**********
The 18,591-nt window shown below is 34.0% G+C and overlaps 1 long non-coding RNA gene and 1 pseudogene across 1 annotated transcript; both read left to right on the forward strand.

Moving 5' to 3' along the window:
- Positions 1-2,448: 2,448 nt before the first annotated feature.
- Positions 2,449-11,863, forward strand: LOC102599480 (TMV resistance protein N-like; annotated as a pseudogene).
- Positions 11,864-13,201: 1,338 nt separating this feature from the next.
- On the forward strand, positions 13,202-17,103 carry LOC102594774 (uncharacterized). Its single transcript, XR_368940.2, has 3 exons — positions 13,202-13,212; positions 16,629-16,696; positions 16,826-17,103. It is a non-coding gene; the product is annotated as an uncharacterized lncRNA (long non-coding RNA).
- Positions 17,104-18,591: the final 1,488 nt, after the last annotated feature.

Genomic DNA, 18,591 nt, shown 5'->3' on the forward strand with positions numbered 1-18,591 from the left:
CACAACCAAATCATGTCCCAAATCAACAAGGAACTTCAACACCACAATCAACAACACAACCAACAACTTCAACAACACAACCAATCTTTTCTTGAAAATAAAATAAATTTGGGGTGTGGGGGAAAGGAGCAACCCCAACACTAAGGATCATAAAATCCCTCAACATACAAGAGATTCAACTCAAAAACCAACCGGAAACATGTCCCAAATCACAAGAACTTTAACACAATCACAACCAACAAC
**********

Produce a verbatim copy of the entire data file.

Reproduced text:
The 18,591-nt window shown below is 34.0% G+C and overlaps 1 long non-coding RNA gene and 1 pseudogene across 1 annotated transcript; both read left to right on the forward strand.

Moving 5' to 3' along the window:
- Positions 1-2,448: 2,448 nt before the first annotated feature.
- Positions 2,449-11,863, forward strand: LOC102599480 (TMV resistance protein N-like; annotated as a pseudogene).
- Positions 11,864-13,201: 1,338 nt separating this feature from the next.
- On the forward strand, positions 13,202-17,103 carry LOC102594774 (uncharacterized). Its single transcript, XR_368940.2, has 3 exons — positions 13,202-13,212; positions 16,629-16,696; positions 16,826-17,103. It is a non-coding gene; the product is annotated as an uncharacterized lncRNA (long non-coding RNA).
- Positions 17,104-18,591: the final 1,488 nt, after the last annotated feature.

Genomic DNA, 18,591 nt, shown 5'->3' on the forward strand with positions numbered 1-18,591 from the left:
CACAACCAAATCATGTCCCAAATCAACAAGGAACTTCAACACCACAATCAACAACACAACCAACAACTTCAACAACACAACCAATCTTTTCTTGAAAATAAAATAAATTTGGGGTGTGGGGGAAAGGAGCAACCCCAACACTAAGGATCATAAAATCCCTCAACATACAAGAGATTCAACTCAAAAACCAACCGGAAACATGTCCCAAATCACAAGAACTTTAACACAATCACAACCAACAAC